There’s a theme of disjointedness this week, as we span the length and breadth of the Earth, looking at technology, interpersonal relationships, punk and mental health all together in these trying times.
Someone – You Live In My Phone
Dutch artist Someone (aka Tessa Rose Jackson) dropped ‘You Live In My Phone’ today, sharing news of her debut LP “Orbit II”, alongside a short film for her latest single as well. Forever in a love affair with technology; Someone’s blend on intuitive thinking and occasionally absurd humour, come together in the story of Joe, a from birth phone-addict who suddenly finds himself alone and emoji-less, once his lifelong partner disappears. As Nokia-styled hooks loop while traversing through the galaxy of sounds that Someone constructs, ‘You Live In My Phone’ will likely lead you into the forever expanding world of this amazing Dutch artist.
SMSR – Why Too Soon
Hailing from the capital of Indonesia, Jakartan group SMSR, place praise on their parental figures with ‘Why Too Soon’, focusing on the nurturing and understanding that has led them to their current lives. A gorgeous loop of reverbed guitars, caught between early ’10s tropical-pop, psych-pop and shoegaze elements fill ‘Why Too Soon’ with a weightless air that perfectly narrates the singles accompanying video. From the unbreakable protection of parents at birth to the potential recklessness of ideology, SMSR’s lense on family and personal growth is a beautiful display of quality pop.
Gracie Abrams – I miss you, I’m sorry
For this track, Gracie Abrams’ own description works far better than any I could write:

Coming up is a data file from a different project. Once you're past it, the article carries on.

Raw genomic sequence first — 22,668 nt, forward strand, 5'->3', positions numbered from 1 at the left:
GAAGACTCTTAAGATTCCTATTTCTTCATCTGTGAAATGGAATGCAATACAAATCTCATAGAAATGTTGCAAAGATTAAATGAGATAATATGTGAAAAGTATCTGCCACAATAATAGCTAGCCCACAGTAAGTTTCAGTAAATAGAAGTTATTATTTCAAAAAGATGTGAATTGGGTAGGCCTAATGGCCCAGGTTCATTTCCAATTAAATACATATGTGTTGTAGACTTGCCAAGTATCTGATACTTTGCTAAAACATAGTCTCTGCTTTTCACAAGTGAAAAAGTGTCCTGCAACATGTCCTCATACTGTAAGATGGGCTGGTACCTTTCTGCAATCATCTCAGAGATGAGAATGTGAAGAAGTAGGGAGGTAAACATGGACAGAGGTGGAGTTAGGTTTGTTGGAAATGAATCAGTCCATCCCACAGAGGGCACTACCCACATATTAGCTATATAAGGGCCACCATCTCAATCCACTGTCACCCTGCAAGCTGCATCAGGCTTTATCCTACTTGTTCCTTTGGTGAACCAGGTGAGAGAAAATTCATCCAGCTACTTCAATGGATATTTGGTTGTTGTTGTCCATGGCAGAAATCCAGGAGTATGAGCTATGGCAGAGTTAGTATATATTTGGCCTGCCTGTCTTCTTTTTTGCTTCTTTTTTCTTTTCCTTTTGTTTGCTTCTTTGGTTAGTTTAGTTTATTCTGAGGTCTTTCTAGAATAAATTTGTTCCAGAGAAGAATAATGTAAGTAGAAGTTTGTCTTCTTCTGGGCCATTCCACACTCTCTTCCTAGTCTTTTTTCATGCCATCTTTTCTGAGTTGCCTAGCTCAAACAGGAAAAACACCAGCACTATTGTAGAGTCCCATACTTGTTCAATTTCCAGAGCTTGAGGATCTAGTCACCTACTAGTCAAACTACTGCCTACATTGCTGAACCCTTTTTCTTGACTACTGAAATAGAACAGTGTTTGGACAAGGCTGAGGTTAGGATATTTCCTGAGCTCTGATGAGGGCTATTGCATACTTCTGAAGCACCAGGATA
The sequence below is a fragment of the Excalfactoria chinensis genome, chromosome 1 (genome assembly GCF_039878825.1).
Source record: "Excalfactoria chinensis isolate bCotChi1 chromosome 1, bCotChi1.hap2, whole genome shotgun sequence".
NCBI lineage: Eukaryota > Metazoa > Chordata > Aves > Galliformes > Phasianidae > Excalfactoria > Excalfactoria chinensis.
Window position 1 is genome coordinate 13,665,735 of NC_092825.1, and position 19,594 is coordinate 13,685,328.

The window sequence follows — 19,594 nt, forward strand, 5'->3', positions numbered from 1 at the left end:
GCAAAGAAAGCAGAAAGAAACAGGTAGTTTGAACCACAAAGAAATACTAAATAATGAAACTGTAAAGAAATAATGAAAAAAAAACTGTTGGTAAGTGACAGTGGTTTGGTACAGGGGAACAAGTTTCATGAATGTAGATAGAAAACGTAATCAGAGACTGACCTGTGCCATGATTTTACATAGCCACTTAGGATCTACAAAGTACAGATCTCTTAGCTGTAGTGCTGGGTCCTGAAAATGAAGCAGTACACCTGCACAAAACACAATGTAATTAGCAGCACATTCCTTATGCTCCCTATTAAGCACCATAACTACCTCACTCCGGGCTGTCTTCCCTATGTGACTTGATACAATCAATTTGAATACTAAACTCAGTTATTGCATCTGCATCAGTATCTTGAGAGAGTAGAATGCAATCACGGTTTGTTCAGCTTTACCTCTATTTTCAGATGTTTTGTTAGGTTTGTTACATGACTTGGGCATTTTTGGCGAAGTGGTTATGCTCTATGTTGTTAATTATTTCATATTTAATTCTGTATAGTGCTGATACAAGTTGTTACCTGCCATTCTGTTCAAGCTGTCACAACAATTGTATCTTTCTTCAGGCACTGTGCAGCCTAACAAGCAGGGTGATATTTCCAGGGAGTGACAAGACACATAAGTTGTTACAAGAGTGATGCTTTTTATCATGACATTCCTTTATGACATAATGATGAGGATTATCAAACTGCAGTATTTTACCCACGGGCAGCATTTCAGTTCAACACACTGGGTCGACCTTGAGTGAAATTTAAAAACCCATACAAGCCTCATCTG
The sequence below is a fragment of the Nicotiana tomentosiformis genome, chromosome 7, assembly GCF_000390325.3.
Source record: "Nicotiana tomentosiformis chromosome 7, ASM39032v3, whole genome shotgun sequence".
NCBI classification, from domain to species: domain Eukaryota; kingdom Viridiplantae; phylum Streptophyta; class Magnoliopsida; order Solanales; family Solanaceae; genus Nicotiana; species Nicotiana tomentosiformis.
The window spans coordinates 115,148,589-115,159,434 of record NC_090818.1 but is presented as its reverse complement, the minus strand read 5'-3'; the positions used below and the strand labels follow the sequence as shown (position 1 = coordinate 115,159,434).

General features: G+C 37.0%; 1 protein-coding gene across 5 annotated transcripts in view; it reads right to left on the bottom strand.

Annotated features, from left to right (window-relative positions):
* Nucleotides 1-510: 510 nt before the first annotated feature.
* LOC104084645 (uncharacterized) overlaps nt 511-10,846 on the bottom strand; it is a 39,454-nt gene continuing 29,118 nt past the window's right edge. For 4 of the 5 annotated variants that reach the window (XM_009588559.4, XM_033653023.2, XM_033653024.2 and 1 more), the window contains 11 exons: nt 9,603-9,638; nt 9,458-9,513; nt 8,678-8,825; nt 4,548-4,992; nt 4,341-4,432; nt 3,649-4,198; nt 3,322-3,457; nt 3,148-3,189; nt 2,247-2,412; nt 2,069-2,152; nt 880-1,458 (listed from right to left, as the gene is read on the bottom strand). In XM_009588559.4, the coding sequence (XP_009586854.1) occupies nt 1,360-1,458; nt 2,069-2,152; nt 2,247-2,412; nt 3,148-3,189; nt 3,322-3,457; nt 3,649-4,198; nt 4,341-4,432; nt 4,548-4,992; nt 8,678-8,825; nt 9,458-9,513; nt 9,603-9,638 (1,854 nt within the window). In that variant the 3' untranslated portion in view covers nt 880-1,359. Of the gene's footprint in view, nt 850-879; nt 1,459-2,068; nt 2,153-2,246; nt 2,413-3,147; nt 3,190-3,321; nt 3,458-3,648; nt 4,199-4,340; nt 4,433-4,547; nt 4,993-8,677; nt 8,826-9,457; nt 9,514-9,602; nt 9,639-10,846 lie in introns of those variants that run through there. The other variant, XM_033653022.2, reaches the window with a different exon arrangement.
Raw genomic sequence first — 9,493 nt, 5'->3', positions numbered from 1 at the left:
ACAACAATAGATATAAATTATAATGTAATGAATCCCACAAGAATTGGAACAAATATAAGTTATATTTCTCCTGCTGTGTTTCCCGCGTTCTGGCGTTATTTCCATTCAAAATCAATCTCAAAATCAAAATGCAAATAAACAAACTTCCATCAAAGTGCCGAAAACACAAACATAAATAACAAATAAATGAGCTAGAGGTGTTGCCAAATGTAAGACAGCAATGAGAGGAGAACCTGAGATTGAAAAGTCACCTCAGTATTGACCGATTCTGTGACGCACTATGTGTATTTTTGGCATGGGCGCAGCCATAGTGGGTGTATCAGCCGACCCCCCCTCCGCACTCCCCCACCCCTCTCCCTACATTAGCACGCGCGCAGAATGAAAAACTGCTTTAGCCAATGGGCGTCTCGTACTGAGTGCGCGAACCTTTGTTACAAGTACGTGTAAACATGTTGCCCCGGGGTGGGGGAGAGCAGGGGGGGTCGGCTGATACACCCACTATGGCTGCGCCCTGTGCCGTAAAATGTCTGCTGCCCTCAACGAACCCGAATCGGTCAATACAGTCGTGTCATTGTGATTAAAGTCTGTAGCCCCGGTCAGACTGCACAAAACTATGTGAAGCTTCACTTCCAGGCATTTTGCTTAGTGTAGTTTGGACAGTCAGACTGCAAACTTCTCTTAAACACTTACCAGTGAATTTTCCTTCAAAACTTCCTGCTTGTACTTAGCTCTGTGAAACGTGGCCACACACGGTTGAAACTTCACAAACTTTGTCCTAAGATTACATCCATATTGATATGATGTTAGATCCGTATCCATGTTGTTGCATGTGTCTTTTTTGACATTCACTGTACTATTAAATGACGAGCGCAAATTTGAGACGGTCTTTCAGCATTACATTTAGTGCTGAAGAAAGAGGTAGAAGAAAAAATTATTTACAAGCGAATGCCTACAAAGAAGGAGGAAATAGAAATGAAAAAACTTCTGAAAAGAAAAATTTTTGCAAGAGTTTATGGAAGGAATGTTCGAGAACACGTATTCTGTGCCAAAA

I know everything is scary and uncertain right now and I thought that maybe this wasn’t the right time to release anything, but the truth is that writing and listening to music have always grounded me whenever I find myself feeling scared or anxious or excited or lost or in love or out of control. This kind of anxiety is different. None of us have lived through something like this before. and yet, gratefully and impossibly, music continues to bring me comfort and I’m thinking that might be true for some of you too.
Jools – Spineless
Leicester punks Jools share their second single ‘Spineless’, a heavy blast of scrupulous guitar riffs that mediates between its heavy rock influences and punk roots. A tender edge behind their latest track alleviates any pre-conceived notion newcomers may have, that punk is just a barrage of noise, instead, opting for this to lift their lyrics further as a visceral commentary on politics. Charging forward with a vicious bite, ‘Spineless’ shows Jools as fearless frontrunners for the next wave of UK punk.
Joy Crookes – Anyone But Me
A sense of joy is arguably the antithesis to the mood that fills ‘Anyone But Me’, however, my joy comes from finally being able to share a Joy Crookes track on its release. The London artist’s blend of soul, R’n’B and Bangladeshi influences has flowed effortlessly throughout all of her releases and strikes an even stronger chord on her latest effort. Speaking openly of her struggles with mental health, Joy Crookes doesn’t demonise her life but talks candidly on how a lack of self-understanding, still plays havoc with her daily life. A tender moment from Crookes comes from the pivotal line “I’d rather be somewhere else, with anyone but me” cutting deep into her own sense of self, something that far too many will be able to easily relate to.